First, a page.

From the Pastor’s Desk | November 26, 2017

frsamDear Brothers and Sisters in Christ,

Jesus Christ is truly the Lord and King of our hearts, our world, and our universe! This weekend, the Church’s liturgy turns our attention to this fact and celebrates his Kingship with joy. The end of the liturgical year is marked by a remembrance of his great triumph over sin and death. We are reminded also to turn our hearts and minds to Him more fully.

This is good for us as we move into the Advent season next week. If Advent is a season of preparation for the coming of the Lord, the King of the Universe, then today’s feast of Christ the King is the necessary introduction. If Jesus is truly King and Lord, then his birth must be celebrated with joy, solemnity, and reverence. If Jesus is truly King and Lord, then there is much work to do in order that our homes may be prepared to welcome him. If Jesus is truly King and Lord of my life, then I know how hard I must work to conform my life to His!

Let today’s great feast be a new beginning in our hearts. Let Christ the King reign in all hearts, minds, homes, and communities. May we follow Him with undivided hearts and so grow always in His love, and be prepared to meet Him when He comes.

Peace,

Fr. Sam

 

 

 

 

 

 

 

 

 

From the Pastor’s Desk | November 19, 2017

frsam

 

 

 

 

Dear Brothers and Sisters in Christ,

As the days grow cold and grey, the leaves fall from the trees, and frost sets in, we begin to see a similar shift in the Church’s liturgy. The shift is especially noticeable in the daily Masses, where each day the Scriptures remind us to prepare for our final end, for the coming Kingdom of God. The Church’s liturgical year is drawing to a close and we begin now to prepare for a sort of spiritual dormition. The Advent season, marked by preparation for the coming of Christ, is a time of rest that leads us to a new awakening as the dawn of Christ’s birth begins to shine in the world.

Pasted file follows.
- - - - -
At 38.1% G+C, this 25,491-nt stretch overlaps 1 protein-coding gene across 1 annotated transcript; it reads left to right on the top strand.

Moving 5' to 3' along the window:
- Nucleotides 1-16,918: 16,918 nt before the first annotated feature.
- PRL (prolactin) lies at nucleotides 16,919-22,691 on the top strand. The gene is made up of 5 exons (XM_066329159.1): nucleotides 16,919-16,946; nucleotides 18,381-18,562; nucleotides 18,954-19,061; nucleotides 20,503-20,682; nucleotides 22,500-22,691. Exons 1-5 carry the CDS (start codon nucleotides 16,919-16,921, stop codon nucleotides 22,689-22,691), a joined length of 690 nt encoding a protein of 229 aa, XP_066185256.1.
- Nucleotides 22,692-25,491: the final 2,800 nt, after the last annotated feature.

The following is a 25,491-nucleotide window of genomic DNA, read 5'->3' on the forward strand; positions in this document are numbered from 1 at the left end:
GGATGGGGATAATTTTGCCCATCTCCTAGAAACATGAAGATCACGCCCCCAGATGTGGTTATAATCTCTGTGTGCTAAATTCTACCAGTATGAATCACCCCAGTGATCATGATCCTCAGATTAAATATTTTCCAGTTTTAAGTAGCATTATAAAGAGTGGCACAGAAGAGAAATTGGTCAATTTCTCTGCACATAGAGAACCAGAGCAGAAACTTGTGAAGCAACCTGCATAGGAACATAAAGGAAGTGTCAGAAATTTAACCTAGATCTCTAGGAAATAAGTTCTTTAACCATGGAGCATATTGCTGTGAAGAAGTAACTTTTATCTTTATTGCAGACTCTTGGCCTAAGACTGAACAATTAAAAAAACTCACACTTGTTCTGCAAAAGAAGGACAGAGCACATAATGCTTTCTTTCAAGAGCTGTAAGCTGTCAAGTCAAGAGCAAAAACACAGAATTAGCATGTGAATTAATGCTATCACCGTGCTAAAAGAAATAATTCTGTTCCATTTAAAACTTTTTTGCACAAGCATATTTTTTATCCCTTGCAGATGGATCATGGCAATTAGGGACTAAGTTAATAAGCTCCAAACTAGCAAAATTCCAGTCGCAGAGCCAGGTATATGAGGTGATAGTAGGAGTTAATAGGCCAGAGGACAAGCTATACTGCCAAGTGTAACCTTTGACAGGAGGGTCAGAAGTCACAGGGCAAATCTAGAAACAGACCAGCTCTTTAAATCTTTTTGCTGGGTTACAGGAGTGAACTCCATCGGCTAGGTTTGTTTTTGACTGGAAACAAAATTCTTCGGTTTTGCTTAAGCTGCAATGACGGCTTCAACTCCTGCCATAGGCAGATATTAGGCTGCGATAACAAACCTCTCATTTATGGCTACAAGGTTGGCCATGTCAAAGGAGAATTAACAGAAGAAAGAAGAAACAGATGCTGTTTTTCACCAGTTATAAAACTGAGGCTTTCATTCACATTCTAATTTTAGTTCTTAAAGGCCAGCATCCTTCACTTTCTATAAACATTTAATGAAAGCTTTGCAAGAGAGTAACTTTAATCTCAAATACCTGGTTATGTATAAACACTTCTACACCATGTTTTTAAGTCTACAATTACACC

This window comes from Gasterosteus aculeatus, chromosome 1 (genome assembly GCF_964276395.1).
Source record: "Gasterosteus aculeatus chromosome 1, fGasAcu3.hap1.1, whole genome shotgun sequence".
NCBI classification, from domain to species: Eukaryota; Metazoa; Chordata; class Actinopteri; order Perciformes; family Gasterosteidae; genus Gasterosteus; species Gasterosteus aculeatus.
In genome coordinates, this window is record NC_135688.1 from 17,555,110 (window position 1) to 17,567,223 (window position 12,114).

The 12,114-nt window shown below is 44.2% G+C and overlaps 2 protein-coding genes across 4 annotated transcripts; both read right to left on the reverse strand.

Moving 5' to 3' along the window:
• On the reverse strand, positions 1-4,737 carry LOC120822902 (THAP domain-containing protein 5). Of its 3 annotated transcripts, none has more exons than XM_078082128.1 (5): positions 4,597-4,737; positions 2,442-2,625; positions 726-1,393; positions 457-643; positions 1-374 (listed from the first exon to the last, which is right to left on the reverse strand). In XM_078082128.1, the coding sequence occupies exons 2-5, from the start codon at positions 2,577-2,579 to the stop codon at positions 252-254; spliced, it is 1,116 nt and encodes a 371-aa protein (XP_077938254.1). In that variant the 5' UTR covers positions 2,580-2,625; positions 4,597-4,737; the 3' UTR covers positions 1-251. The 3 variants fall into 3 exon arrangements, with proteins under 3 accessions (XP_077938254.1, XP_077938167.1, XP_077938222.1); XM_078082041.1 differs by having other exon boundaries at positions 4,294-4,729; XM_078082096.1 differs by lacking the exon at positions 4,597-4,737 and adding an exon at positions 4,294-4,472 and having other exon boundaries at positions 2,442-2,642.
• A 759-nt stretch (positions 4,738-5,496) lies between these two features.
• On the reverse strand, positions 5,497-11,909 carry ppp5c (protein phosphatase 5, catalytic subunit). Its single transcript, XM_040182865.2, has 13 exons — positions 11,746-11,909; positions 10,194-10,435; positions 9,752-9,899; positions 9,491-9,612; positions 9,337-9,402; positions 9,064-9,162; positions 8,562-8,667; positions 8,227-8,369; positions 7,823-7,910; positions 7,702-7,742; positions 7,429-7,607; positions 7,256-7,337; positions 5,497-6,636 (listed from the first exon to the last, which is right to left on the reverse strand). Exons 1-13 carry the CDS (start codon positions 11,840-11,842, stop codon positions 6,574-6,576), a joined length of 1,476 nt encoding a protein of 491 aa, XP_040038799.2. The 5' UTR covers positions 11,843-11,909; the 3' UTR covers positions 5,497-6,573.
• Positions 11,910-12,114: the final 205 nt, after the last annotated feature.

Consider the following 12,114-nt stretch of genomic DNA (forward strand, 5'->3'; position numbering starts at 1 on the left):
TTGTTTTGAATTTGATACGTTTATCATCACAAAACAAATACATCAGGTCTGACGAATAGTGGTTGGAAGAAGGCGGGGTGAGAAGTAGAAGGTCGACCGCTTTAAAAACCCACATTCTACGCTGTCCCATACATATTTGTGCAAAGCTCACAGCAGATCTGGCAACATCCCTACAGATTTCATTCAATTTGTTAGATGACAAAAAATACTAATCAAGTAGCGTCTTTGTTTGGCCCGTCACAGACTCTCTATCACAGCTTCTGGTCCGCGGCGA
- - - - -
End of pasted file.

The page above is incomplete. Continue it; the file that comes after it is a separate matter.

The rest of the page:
For now, we are preparing for that rest. The readings we hear at Mass indicate that the Lord is coming and we must be prepared to meet him. In a somewhat apocalyptic way, we are reminded of the stark choice before us: heaven or hell, sin or virtue, good or evil, eternity with God or eternity separated from him. Alongside this reminder is a roadmap. In the parable of the servants entrusted with talents, we see a program for ourselves. How am I to choose God every day and so be prepared to meet him when he calls me?

To each of us is entrusted certain gifts, talents, and responsibilities. We can be confidently ready to meet the Master when he returns if each day we put those gifts, talents, and responsibilities to good use. Those gifts, talents, and responsibilities are goods that God entrusts to us – using them will result in good things for ourselves, for our families, friends, and communities, and, ultimately, serve to glorify our heavenly Father. Are you using your gifts? Are you fulfilling your responsibilities? Are you exercising and developing your talents? If so, enter into the rest of Advent with confident peace. If not, today is the day to start! Now is the acceptable time! Each of us is called to a heavenly reward. Receiving that reward demands our preparation. Let us prepare and so be found ready when the Master comes!

 

Peace,

Fr. Sam

From the Pastor’s Desk | November 12, 2017

frsamDear Brothers and Sisters in Christ,